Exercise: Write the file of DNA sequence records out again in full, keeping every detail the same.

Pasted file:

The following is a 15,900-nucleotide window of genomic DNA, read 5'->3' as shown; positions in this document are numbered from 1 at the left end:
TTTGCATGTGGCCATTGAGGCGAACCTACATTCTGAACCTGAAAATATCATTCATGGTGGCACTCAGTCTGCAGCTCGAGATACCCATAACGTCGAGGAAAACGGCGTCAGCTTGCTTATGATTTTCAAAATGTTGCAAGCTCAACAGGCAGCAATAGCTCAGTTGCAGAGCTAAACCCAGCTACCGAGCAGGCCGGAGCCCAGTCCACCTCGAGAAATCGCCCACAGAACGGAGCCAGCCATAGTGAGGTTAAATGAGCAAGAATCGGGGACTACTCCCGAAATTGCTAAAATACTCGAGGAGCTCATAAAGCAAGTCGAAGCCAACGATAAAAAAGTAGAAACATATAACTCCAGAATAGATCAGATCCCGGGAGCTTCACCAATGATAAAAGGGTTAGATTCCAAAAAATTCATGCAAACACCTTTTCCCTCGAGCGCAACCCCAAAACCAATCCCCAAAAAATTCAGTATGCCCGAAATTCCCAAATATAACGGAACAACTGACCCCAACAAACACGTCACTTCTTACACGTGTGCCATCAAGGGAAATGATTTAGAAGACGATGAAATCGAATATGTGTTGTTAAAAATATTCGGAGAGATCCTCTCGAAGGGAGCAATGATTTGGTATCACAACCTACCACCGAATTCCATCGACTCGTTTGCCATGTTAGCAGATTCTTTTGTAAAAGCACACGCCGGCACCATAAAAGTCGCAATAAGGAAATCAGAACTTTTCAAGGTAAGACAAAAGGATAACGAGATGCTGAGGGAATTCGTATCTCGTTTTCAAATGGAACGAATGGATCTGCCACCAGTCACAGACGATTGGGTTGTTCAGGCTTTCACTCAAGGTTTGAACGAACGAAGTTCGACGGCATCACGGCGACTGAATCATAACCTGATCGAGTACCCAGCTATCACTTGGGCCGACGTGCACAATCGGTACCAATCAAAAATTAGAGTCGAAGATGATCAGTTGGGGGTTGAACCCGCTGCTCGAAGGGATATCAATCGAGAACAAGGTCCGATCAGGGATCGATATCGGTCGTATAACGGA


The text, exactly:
The following is a 15,900-nucleotide window of genomic DNA, read 5'->3' as shown; positions in this document are numbered from 1 at the left end:
TTTGCATGTGGCCATTGAGGCGAACCTACATTCTGAACCTGAAAATATCATTCATGGTGGCACTCAGTCTGCAGCTCGAGATACCCATAACGTCGAGGAAAACGGCGTCAGCTTGCTTATGATTTTCAAAATGTTGCAAGCTCAACAGGCAGCAATAGCTCAGTTGCAGAGCTAAACCCAGCTACCGAGCAGGCCGGAGCCCAGTCCACCTCGAGAAATCGCCCACAGAACGGAGCCAGCCATAGTGAGGTTAAATGAGCAAGAATCGGGGACTACTCCCGAAATTGCTAAAATACTCGAGGAGCTCATAAAGCAAGTCGAAGCCAACGATAAAAAAGTAGAAACATATAACTCCAGAATAGATCAGATCCCGGGAGCTTCACCAATGATAAAAGGGTTAGATTCCAAAAAATTCATGCAAACACCTTTTCCCTCGAGCGCAACCCCAAAACCAATCCCCAAAAAATTCAGTATGCCCGAAATTCCCAAATATAACGGAACAACTGACCCCAACAAACACGTCACTTCTTACACGTGTGCCATCAAGGGAAATGATTTAGAAGACGATGAAATCGAATATGTGTTGTTAAAAATATTCGGAGAGATCCTCTCGAAGGGAGCAATGATTTGGTATCACAACCTACCACCGAATTCCATCGACTCGTTTGCCATGTTAGCAGATTCTTTTGTAAAAGCACACGCCGGCACCATAAAAGTCGCAATAAGGAAATCAGAACTTTTCAAGGTAAGACAAAAGGATAACGAGATGCTGAGGGAATTCGTATCTCGTTTTCAAATGGAACGAATGGATCTGCCACCAGTCACAGACGATTGGGTTGTTCAGGCTTTCACTCAAGGTTTGAACGAACGAAGTTCGACGGCATCACGGCGACTGAATCATAACCTGATCGAGTACCCAGCTATCACTTGGGCCGACGTGCACAATCGGTACCAATCAAAAATTAGAGTCGAAGATGATCAGTTGGGGGTTGAACCCGCTGCTCGAAGGGATATCAATCGAGAACAAGGTCCGATCAGGGATCGATATCGGTCGTATAACGGA